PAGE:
Oh, we are in for a wild ride today. Oddly, the reaction in Pacific rim stock markets seems comparatively subdued (the Nikkei is down only 134 points, but the Hang Seng has fallen over 2%), but the credit markets are stumbling badly. Central banks are rushing to the rescue, but their efforts aren’t having much effect.
Central banks across Asia scrambled on Friday to meet a desperate demand for cash, both in their own currencies and the U.S. dollar, as the White House’s $700 billion bailout plan ran into unexpected roadblocks.
News of the biggest ever U.S. bank failure only added to the thirst for liquidity, with the government brokering a last-ditch purchase of thrift Washington Mutual
“The market is just frozen at the moment,” said Claudio Piron, a strategist at JPMorgan Chase Bank in Singapore.
“We are at such a point of absent liquidity that prices are beginning to fail in their usefulness as a signal – this in itself is disturbing,” Piron said.
Overnight dollar funds remained in a broad 2.5-3.5 percent range in Asia, bankers in Singapore said. Short-term lending rates in local currencies jumped with Singapore dollar overnight rates at 2 percent, their highest since end-January…
With commercial banks everywhere hoarding cash and reluctant to lend to each other, central banks were increasingly stepping in to fill the void.
The Reserve Bank of Australia (RBA) launched its first ever repurchase operation in U.S. dollars and all $10 billion on offer was hungrily snapped up at 3.165 percent, well above the minimum bid rate of 2.35 percent.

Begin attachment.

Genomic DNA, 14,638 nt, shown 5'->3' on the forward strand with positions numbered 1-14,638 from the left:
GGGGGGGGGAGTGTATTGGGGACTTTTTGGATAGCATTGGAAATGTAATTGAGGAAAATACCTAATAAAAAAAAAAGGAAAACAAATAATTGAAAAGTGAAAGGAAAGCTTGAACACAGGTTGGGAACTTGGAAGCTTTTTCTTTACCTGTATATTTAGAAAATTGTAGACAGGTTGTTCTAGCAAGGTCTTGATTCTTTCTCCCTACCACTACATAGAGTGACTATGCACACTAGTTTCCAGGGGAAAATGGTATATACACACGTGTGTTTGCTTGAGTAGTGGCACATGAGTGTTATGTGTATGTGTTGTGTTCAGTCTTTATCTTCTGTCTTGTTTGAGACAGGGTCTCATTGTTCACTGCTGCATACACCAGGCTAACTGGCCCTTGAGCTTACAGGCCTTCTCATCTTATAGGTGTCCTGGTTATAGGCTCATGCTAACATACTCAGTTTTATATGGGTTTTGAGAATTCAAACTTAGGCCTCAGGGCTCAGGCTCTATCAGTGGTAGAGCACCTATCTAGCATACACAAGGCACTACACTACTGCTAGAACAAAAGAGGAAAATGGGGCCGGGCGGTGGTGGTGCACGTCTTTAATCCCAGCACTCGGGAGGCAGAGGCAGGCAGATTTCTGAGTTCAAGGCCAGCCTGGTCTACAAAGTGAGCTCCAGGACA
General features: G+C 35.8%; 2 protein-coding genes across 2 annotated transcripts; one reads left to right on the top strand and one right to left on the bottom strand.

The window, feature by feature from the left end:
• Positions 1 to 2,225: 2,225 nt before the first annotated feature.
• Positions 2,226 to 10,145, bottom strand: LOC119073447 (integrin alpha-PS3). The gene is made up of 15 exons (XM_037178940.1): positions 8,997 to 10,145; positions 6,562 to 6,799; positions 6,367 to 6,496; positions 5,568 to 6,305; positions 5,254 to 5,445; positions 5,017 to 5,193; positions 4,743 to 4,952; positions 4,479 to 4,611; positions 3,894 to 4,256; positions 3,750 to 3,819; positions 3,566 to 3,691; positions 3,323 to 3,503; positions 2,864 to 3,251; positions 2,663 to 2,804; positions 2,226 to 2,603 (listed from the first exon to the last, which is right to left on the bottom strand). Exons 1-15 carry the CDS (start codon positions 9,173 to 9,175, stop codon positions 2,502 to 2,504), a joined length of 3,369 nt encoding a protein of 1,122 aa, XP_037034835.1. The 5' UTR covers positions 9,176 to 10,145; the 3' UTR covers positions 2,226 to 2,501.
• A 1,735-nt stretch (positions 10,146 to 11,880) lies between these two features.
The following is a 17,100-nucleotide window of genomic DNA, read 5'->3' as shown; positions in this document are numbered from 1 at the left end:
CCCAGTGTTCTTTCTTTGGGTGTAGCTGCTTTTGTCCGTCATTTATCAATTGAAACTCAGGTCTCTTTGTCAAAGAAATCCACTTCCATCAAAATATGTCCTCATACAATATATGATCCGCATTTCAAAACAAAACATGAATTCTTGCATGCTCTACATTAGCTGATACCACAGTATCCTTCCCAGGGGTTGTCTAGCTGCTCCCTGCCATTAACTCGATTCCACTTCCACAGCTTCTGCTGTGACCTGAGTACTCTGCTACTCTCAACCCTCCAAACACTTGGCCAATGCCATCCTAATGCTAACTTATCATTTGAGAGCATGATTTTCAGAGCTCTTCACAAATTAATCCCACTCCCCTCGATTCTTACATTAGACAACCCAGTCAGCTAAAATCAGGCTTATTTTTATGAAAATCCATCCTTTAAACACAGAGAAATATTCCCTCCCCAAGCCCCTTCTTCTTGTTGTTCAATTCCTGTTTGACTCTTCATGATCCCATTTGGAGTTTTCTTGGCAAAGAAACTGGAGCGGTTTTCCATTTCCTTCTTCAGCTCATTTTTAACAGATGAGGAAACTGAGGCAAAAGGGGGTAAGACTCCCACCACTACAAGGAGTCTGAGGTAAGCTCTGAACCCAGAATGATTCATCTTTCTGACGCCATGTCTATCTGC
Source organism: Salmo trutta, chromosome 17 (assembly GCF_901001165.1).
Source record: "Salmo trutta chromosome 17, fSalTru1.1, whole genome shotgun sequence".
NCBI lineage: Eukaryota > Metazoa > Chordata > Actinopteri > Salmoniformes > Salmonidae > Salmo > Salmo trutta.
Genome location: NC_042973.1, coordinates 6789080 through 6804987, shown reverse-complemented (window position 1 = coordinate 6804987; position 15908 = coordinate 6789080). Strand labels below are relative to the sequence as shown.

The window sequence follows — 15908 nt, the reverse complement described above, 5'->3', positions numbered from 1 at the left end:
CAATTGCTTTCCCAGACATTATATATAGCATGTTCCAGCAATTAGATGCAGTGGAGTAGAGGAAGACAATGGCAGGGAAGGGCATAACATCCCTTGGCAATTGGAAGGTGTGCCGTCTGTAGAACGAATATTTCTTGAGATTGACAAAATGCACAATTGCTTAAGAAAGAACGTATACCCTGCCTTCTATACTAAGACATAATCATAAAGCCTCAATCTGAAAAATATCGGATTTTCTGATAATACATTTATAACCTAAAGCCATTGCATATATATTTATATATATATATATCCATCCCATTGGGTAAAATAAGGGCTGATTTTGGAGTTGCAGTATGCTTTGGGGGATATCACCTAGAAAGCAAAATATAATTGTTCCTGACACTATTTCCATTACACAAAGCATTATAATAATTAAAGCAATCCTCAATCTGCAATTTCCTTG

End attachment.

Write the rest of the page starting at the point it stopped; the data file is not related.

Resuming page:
The RBA established a U.S. dollar swap line with the Federal Reserve earlier in the week, aimed at meeting strong demand for U.S. dollars during Asian trading hours.
In South Korea, the Finance Ministry said it would inject $10 billion or more into the local swap market until the middle of October to stave off persistent dollar funding shortages.
The RBA and the Bank of Japan also kept adding extra cash to their own banking systems on Friday, while Vietnam lifted the rate it pays on bank reserves to reduce the cost of borrowing.
Yet these sums paled into insignificance compared to the U.S. Federal Reserve’s largesse.
Figures released late Thursday showed U.S. institutions borrowed from the Fed $188 billion per day on average in the latest week, almost four times the previous record.
“This looks like the balance sheet of a central bank that is keeping the financial system on life support,” said Michael Feroli, U.S. economist with JPMorgan in New York.